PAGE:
We’ve all heard terrifying stories about invasive, destructive species having a negative impact on our native flora and fauna.
Well known examples in the UK include grey squirrels, quagga mussels and ring-necked parakeets. More alarmingly, the Asian hornet colonised France and has now been spotted in the UK posing a serious risk to us all. In addition to its potentially deadly sting, it attacks honeybees. These bees have no way to defend themselves against this invader and population numbers will fall.
On a more positive note, not all invasive species are bad. We have recently gained a new species of bumblebee – the tree bumblebee. Nobody can say that its decision to expand its territory is damaging in any way – quite the opposite. These bumblebees seem particularly keen to build their nests in bird boxes and are already common throughout the country, even though they only arrived around 2001.
Generally, it is human activity that allows these invaders, in one way or another, to colonise new parts of the world. However, there are also species who have expanded their realm without our help. So, we should ask ourselves, where does invasion stop and evolution start?
As ever, opinions vary. Some might look at all the species suddenly appearing out of their natural environment with dread, thinking they’re doing so because of the impact humanity has on the planet. However, you might consider species migrating, adapting and surviving in new parts of the world as a matter of evolution.
Looking back at the history of our planet, these changes seem quite normal. Species extinction is also something that occurs naturally, but there is no doubt that humans are responsible for the disappearance of many plants and creatures in recent times. We should fix what was broken by us, learn from our mistakes and never repeat them.
We know that species such as grey squirrel, sika deer or American mink cause enormous problems – introducing disease, crossbreeding with our native species or predating on indigenous species that are incapable of escaping them. It is our duty to correct such errors, however difficult and impossible it might seem.
There are many stories of successful eradications. Coypu, once a menace in the Fens, have been successfully removed from the UK.
Another project, admittedly not so high profile, began in 2006 to eradicate tree mallow. This is a plant which impacted the breeding of puffins on the islands of Fidra and Craigleith in Scotland.
There are many more examples of success around the world – New Zealand getting rid of all the rats on 40 of its islands by 1990 is a classic example.
New Zealand is also working on a new and ambitious plan to rid itself of all mammalian invaders (excluding humans) that are currently destroying the native wildlife. They hope to eradicate all remaining invasive rats, short-tailed weasels and possums by 2050. The whole world will be watching because if this project is a success, there is hope for other nations.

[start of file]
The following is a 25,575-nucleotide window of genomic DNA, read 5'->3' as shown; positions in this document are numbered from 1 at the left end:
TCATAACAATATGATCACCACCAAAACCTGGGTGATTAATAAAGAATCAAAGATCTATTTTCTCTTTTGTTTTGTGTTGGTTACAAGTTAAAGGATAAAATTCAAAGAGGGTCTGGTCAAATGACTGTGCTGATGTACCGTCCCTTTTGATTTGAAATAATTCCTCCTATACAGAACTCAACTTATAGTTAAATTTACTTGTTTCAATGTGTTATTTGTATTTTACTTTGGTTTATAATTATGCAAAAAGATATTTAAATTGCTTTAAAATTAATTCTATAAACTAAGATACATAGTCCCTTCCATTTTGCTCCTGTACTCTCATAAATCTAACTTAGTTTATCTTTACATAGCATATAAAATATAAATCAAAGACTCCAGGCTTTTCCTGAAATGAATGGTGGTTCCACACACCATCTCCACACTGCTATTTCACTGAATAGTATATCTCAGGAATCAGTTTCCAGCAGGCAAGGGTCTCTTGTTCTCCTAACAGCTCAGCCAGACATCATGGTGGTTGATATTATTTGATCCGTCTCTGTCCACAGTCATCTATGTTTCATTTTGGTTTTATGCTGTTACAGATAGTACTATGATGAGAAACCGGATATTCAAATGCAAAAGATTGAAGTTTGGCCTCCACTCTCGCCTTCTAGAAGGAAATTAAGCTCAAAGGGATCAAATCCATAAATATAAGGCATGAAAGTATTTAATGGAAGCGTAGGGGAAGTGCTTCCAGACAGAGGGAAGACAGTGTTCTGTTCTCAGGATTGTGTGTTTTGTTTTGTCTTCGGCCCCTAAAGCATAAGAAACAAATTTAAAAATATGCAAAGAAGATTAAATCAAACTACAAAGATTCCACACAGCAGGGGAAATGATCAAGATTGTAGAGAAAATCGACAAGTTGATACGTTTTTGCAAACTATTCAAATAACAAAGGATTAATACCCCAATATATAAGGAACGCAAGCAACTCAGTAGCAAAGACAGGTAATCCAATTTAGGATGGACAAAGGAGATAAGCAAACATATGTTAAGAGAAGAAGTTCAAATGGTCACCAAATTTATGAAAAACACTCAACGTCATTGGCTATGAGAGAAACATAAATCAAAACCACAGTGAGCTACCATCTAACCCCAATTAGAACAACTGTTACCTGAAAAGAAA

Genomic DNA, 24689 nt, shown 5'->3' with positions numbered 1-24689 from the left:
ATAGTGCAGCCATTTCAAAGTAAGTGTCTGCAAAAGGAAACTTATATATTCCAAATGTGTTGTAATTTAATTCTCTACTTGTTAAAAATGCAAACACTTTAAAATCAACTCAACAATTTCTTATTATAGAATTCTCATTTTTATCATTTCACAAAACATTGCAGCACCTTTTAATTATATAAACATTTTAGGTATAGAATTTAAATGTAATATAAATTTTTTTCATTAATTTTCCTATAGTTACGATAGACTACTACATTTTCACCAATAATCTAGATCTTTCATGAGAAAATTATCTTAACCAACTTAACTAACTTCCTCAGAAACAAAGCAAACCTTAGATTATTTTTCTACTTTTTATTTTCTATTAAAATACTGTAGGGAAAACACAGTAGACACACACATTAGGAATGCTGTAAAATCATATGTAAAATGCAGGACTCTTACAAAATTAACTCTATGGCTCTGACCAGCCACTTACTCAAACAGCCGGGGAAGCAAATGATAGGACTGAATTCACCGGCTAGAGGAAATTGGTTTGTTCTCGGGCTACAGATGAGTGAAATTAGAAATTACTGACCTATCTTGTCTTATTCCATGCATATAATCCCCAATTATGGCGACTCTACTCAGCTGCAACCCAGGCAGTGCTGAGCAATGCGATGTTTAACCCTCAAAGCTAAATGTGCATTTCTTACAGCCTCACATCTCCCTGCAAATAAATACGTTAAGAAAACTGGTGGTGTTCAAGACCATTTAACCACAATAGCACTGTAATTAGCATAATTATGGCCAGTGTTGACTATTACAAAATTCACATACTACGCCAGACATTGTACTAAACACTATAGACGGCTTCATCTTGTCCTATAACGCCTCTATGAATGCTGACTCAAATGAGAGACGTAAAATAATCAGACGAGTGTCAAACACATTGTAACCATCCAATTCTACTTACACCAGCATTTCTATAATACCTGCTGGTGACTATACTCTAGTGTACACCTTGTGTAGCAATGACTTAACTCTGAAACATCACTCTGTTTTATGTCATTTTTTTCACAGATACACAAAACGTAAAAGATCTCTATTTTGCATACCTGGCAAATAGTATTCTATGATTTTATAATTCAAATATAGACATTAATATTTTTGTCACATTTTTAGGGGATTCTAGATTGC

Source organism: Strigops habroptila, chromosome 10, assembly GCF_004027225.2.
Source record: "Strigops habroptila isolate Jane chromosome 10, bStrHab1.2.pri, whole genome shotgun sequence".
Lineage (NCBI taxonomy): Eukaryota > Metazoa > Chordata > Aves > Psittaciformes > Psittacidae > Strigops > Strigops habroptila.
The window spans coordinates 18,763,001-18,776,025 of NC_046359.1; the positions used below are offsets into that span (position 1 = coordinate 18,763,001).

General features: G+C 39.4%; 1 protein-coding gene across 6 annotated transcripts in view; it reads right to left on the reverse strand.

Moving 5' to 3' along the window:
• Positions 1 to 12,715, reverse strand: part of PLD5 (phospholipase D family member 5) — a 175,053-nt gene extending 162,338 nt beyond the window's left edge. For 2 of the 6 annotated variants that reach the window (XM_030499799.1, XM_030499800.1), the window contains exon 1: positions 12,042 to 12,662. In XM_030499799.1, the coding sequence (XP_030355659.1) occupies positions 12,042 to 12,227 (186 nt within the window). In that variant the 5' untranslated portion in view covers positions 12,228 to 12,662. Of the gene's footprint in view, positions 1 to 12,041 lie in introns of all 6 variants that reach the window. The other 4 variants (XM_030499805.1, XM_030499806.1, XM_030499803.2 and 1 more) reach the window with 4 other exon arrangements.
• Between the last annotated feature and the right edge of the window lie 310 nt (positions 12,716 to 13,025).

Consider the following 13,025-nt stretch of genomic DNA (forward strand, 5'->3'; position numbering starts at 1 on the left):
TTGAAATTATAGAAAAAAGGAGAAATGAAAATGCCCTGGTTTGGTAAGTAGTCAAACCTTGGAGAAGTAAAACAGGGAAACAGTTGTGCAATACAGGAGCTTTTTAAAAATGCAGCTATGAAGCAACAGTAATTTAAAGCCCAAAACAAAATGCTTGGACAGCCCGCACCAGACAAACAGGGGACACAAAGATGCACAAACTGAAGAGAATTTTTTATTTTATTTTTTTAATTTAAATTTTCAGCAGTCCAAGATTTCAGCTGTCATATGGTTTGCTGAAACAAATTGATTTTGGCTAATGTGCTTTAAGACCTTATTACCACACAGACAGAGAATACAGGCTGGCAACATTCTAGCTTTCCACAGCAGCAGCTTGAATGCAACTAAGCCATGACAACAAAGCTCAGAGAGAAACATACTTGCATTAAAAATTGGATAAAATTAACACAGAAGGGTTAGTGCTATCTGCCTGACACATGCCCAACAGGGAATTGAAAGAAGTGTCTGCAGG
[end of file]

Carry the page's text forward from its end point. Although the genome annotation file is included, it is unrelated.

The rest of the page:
Most would probably agree that invasive, non-native species should be eradicated whenever possible, simply to restore the balance of ecosystems they impact. But what should we do with those species conquering new territories all by themselves?
Some migratory birds have already changed their travel routes. Sometimes this leads to the species splitting into different strands (for example blackcaps). Others decide not to migrate at all.
There are also birds moving to new territories, to places they were never seen before. A good example is the little egret which is slowly colonising the UK, an area previously thought too cold for it to survive.
There are also other species adapting to colder temperatures and a prime example is the European wasp spider. Formerly found in warm Mediterranean regions, it gradually started moving to eastern Europe during the late 1930s. Now, it is already widespread throughout most of Europe. Climate change is undoubtedly a factor in many of these expansions.
Changing territories is not exclusive to birds and insects though. Some mammals also seem to be on the move. For instance, the golden jackal originally spotted in the Middle East and India has now been spotted in Europe.
Many wonder whether mammals such as these should be treated as invasive species. Should they be eliminated before they get too comfortable?
However, the term ‘alien species’ only covers animals introduced by man which are outside their regular range. For example, raccoons or muntjac in the UK. This interpretation has been agreed upon by various international legal bodies, such as the Bern Convention on the Conservation of European Wildlife and Natural Habitats.
Looking at current EU legal obligations, under the Bern Convention and the EU Habitats Directive, any species migrating of its own accord is protected. To control such species, one needs to have a good reason.
The species must also be monitored closely to make sure it’s not badly affected by human intervention. Legal obligations are similar for countries where the species were always present and for the countries where they migrated.
A regulation in 2015 on Invasive Alien Species (IAS) in the EU is now taking effect. Because of it, concerted, consistent action on IAS is starting to take place. Hopefully, this will help lower the risk of new introductions and their spread.
And finally, a study by Dr Arie Trouwborst, an associate professor in the Department of European and International Public Law at the Tilburg University, Netherlands, on golden jackals concluded that the above laws could protect all species naturally expanding or changing their historic ranges.
This leaves a question – which species should we welcome and which ones we should eradicate. And, more importantly, what reasons should we consider before taking action?